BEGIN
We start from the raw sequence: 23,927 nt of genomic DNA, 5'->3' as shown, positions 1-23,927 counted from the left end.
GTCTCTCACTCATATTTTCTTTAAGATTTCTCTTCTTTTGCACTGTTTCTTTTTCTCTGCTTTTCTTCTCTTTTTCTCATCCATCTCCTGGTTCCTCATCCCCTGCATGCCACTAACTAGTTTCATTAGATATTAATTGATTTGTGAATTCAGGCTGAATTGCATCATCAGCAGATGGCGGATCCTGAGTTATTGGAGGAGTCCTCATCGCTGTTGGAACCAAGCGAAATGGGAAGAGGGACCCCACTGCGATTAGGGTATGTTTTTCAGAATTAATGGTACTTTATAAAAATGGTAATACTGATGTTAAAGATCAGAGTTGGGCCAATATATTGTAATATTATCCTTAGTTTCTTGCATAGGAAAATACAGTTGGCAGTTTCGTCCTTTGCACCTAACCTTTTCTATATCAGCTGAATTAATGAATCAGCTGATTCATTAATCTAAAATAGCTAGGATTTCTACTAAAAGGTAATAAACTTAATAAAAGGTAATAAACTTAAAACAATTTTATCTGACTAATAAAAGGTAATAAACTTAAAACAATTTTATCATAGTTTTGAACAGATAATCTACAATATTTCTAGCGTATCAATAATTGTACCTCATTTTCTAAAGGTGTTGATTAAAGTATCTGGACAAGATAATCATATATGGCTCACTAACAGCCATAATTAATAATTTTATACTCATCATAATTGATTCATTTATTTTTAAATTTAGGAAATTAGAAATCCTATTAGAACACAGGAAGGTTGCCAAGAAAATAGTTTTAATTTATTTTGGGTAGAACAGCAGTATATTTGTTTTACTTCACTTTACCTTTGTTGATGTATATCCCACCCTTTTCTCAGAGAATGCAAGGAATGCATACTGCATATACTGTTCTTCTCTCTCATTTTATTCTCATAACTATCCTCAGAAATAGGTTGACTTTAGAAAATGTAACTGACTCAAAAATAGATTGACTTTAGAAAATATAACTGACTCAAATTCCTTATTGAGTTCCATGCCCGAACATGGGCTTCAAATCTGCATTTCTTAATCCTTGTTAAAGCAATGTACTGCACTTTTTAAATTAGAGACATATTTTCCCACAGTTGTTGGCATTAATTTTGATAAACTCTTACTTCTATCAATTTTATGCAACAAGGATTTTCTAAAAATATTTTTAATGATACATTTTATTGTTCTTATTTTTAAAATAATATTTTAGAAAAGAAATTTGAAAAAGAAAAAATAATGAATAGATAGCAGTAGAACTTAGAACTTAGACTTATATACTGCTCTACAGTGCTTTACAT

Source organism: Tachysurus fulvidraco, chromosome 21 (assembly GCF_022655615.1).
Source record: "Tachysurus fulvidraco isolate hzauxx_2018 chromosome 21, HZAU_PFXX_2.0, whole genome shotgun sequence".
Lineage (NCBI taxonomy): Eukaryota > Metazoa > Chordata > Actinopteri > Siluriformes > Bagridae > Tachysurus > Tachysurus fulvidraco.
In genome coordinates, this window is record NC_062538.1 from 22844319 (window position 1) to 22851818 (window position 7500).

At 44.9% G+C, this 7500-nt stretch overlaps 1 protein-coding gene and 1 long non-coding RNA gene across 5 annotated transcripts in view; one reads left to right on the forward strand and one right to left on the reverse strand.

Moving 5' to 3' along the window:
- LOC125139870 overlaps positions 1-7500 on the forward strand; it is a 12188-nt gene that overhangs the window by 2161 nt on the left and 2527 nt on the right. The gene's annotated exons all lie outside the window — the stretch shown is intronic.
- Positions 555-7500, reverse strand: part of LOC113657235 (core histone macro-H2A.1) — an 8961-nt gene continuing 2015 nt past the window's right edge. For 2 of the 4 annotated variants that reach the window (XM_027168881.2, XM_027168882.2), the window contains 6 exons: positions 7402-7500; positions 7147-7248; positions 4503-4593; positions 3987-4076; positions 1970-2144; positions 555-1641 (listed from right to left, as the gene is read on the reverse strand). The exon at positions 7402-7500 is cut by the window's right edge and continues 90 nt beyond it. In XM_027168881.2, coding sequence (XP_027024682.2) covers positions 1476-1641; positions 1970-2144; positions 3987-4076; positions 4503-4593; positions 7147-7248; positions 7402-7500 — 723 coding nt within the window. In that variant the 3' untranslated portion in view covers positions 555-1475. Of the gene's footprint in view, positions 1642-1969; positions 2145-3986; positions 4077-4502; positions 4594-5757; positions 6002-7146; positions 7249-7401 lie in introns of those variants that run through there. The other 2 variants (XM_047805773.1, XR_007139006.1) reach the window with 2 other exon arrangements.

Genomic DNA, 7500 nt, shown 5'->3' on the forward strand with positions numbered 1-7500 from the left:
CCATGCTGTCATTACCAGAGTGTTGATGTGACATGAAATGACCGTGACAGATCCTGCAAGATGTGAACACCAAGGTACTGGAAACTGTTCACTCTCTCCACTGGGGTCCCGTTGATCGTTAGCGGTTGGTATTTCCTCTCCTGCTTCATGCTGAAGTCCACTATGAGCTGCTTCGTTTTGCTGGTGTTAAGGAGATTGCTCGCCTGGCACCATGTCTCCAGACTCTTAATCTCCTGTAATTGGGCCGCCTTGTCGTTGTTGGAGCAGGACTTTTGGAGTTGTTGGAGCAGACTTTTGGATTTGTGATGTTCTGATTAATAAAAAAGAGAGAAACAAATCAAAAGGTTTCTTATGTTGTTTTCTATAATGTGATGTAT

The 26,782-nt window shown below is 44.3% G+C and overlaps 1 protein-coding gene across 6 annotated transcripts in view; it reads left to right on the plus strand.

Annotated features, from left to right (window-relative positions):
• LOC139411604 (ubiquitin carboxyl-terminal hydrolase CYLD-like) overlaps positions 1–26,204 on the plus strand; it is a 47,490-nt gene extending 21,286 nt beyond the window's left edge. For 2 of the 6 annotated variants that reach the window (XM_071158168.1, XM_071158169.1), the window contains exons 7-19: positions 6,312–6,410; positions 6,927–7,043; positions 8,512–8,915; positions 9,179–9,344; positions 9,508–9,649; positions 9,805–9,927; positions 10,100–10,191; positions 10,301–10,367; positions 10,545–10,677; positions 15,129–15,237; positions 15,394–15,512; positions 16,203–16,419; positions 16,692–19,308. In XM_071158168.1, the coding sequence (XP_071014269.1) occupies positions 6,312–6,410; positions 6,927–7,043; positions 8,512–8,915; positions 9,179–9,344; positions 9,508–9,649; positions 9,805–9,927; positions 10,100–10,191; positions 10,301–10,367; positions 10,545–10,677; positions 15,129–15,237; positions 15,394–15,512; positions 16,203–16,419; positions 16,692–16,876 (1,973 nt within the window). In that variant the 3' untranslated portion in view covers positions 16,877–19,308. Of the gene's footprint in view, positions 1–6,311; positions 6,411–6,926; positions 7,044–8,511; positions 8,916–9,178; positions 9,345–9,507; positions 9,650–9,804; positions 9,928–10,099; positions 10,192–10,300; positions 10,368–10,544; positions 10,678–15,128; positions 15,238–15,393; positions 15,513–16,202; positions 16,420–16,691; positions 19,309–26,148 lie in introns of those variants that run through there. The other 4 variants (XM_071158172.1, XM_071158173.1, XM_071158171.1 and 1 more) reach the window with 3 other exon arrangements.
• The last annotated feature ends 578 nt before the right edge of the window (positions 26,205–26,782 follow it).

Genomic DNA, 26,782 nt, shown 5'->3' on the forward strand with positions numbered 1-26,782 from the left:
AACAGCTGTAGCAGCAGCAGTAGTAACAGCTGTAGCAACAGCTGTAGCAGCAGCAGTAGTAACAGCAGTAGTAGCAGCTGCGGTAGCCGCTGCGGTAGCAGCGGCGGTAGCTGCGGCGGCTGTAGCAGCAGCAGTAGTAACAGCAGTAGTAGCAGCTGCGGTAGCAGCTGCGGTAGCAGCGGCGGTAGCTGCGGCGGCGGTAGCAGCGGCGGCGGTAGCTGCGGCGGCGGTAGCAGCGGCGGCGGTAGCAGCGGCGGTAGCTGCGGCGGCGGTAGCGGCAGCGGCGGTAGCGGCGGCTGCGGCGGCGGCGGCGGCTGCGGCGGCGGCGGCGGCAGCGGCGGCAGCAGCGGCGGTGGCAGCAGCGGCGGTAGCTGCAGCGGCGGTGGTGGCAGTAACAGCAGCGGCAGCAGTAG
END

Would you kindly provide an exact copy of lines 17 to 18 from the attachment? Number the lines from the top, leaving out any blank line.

Genomic DNA, 26,782 nt, shown 5'->3' on the forward strand with positions numbered 1-26,782 from the left:
AACAGCTGTAGCAGCAGCAGTAGTAACAGCTGTAGCAACAGCTGTAGCAGCAGCAGTAGTAACAGCAGTAGTAGCAGCTGCGGTAGCCGCTGCGGTAGCAGCGGCGGTAGCTGCGGCGGCTGTAGCAGCAGCAGTAGTAACAGCAGTAGTAGCAGCTGCGGTAGCAGCTGCGGTAGCAGCGGCGGTAGCTGCGGCGGCGGTAGCAGCGGCGGCGGTAGCTGCGGCGGCGGTAGCAGCGGCGGCGGTAGCAGCGGCGGTAGCTGCGGCGGCGGTAGCGGCAGCGGCGGTAGCGGCGGCTGCGGCGGCGGCGGCGGCTGCGGCGGCGGCGGCGGCAGCGGCGGCAGCAGCGGCGGTGGCAGCAGCGGCGGTAGCTGCAGCGGCGGTGGTGGCAGTAACAGCAGCGGCAGCAGTAG